When the auricles fibrillate, the following effects are observed.
1. The arterial blood pressure may rise, fall, or remain stationary. Usually it falls. If it falls, it generally rises again towards or to the initial pressure.
2. The venous pressure changes are the reverse of the arterial.
3. The intestinal volume and the cardiac output changes are in the same direction as those of arterial blood pressure.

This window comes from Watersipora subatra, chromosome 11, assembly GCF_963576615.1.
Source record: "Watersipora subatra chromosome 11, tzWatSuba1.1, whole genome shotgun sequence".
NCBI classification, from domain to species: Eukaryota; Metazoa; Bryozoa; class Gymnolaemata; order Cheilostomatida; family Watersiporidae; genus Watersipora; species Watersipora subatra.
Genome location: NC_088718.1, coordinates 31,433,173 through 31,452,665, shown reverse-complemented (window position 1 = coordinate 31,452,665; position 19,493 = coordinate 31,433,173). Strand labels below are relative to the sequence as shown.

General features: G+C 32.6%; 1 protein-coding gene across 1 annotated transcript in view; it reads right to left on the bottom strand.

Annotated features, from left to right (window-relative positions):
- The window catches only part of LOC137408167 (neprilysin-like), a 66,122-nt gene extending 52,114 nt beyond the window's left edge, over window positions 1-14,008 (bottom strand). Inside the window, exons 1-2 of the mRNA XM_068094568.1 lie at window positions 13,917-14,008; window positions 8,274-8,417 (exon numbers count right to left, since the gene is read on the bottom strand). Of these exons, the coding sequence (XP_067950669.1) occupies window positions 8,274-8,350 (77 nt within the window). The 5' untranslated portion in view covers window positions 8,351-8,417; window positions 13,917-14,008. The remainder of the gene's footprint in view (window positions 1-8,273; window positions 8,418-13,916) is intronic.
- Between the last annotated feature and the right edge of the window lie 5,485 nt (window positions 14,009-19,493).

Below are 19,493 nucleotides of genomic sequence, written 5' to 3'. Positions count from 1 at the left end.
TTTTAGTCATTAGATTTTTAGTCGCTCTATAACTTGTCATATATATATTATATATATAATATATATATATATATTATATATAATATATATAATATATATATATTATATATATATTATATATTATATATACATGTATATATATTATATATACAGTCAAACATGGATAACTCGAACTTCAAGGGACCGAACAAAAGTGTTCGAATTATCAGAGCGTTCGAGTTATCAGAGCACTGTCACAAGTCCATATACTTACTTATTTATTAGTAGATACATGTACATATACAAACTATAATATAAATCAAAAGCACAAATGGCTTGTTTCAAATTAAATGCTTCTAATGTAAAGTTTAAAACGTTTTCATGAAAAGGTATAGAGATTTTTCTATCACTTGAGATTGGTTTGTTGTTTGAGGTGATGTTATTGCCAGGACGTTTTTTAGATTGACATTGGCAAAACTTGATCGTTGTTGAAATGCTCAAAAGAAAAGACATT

4. From these observations it may be concluded that the peripheral circulatory effects are purely passive.
5. The volume of the heart decreases except in instances where there is reason to believe that the circulation is failing.
All the changes described in the foregoing paragraphs, and also the variations in blood pressure reactions which occur from time to time, are attributable to alterations in the rate of ventricular contraction. Similar, though perhaps less profound changes, are seen when the heart rate accelerates in like degree in response to regular induction shocks.